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LW Online 2013

Kay Ryan’s poetry reading finished out the 2013 LW Online season. And what a season it’s been—beginning way back in September, when George Saunders was with us in the studio.

We’re hugely grateful to our friends and colleagues—Kezia Page, Nimanthi Rajasingham, and Jules Gibbs—for sharing their insights about prose and poetry.
Living Writers 2013
What were the high points of 2013 for us? Zadie Smith’s preview reading of “Man v. Corpse,” an essay that just came out in the New York Review of Books; George Saunders’ reading (in many voices!) of “Victory Lap”; Kate Boo’s intimate conversation with alumni and parents in the Fager Lounge; Richard Rodriguez’s talk on the value of a liberal arts education; Kay Ryan’s cackling delight in her own poems.

It seems worth saying that this isn’t the absolute end of things. On Thursday 5 December, the Nigerian writer Chinelo Okparanta will read at 4:30 p.m., and you’re welcome to join us in person or via Livestream. Nel was an O’Connor fellow in Creative Writing at Colgate last year, and she has just published her first collection of stories, Happiness Like Water. The New York Times describes it as “the distillation of experience into something crystalline, stark but lustrous. Nel’s career got a big boost a couple of weeks ago, when The New Yorker ran her short story, “Benji.”

Plans are under way already for the 2014 Living Writers season. We’d be delighted to hear any and all of your suggestions. You can write to us on the blog or e-mail us directly: jpinchin@colgate.edu or jbrice@colgate.edu. Thank you a hundred times over for the comments and questions that have made the LW Online blog the richest one so far. And thank you also for your smart, engaged presence during our Wednesday evening discussions. We have so enjoyed being in conversation with you!

Past Events

George Saunders, September 9-10
Recently named one of the 100 most influential people in the world by Time magazine, Saunders is a bestselling writer of short stories, novellas, essays, and children's books.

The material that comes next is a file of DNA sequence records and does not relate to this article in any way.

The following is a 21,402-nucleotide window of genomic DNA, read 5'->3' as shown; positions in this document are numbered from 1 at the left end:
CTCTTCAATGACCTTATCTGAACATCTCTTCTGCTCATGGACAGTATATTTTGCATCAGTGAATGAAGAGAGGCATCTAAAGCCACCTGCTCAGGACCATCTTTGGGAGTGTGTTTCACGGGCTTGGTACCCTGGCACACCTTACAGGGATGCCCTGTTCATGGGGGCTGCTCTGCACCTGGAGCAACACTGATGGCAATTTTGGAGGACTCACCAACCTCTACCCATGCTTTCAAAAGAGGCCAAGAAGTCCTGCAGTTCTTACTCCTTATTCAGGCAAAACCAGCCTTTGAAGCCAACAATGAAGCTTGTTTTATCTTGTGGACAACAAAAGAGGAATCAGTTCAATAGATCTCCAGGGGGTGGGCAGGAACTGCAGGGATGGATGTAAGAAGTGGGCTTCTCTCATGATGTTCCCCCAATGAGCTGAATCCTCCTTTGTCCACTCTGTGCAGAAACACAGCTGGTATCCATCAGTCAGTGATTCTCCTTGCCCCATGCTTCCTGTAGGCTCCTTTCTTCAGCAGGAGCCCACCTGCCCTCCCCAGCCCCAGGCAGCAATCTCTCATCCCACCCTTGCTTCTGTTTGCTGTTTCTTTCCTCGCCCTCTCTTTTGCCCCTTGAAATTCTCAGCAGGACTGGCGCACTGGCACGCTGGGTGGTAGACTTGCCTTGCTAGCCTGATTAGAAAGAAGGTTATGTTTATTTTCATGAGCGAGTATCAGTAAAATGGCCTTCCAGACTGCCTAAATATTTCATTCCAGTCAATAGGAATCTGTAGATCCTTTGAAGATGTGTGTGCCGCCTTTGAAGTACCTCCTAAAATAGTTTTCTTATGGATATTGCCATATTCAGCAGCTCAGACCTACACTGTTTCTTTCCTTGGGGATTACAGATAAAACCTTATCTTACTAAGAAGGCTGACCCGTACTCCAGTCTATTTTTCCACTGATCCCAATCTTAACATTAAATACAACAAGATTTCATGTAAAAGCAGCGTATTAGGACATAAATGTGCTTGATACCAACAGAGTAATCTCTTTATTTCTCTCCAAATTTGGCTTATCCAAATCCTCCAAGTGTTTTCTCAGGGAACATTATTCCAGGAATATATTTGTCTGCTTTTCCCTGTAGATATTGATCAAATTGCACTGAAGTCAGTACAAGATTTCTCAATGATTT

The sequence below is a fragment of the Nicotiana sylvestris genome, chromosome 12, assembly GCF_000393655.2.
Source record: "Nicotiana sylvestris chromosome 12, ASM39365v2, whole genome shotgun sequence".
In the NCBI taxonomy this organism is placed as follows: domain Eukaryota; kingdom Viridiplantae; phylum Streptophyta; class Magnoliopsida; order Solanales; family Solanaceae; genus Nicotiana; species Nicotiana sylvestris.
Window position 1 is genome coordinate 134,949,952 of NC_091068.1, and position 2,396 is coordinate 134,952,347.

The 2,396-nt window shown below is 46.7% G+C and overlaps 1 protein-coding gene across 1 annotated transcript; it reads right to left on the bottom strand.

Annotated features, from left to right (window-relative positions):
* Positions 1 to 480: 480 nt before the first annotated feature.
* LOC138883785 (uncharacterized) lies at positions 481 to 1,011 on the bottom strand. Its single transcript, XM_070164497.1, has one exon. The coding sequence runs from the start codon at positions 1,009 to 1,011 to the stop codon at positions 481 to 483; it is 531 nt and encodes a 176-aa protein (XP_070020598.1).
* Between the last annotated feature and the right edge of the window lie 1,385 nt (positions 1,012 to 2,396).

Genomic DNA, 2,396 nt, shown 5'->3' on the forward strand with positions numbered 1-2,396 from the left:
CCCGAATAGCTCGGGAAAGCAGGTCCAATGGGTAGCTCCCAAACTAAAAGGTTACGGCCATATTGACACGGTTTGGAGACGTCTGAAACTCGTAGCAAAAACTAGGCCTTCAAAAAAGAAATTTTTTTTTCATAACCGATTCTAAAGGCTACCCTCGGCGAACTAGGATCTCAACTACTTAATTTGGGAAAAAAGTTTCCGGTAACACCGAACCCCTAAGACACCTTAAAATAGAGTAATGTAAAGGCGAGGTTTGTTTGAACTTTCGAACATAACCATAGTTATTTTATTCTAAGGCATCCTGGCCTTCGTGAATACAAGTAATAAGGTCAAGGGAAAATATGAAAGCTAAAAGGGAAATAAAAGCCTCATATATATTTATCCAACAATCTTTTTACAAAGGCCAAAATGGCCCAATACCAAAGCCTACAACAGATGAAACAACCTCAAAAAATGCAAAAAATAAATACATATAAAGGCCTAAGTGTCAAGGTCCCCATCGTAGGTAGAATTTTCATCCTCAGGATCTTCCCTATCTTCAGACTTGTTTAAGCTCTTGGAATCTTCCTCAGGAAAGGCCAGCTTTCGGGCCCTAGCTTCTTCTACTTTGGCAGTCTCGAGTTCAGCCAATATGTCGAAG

His writing has appeared in Harper's, The New Yorker, and GQ. He was named a MacArthur fellow in 2006. Saunders is currently a Professor of English at Syracuse University.
Zadie Smith, October 2-3
NW is Zadie Smith’s fourth novel. Among her many awards are the Guardian First Book Award, the James Tait Black Memorial Prize for fiction, and the Orange Prize for Fiction. She was born in Willesden, London, and now lives in New York City and Queen’s Park, London.
Katherine Boo
Behind the Beautiful Forevers is Katherine Boo’s first book, and it is a result of a decade of research in India. She is a staff writer at The New Yorker and a former reporter and editor for The Washington Post. She has won the Pulitzer Prize for Public Service and a MacArthur “genius” grant. She grew up near Washington, D.C.
Richard Rodriguez, November 6-7
BiographyRichard Rodriguez’s Darling: A Spiritual Autobiography will be released this October. Among the many awards that he has received for his nonfiction are a Fulbright fellowship, an Anisfield-Wolf Award for Race Relations, and a George Foster Peabody Award. He grew up in Sacramento and now lives in San Francisco.
Kay Ryan, November 13-14
BiographyKay Ryan’s The Best of It: New and Selected Poems, won the Pulitzer Prize in 2011. In 2008, she was appointed the Library of Congress's sixteenth Poet Laureate. A recipient of a MacArthur “genius” grant, she lives in Marin County, California.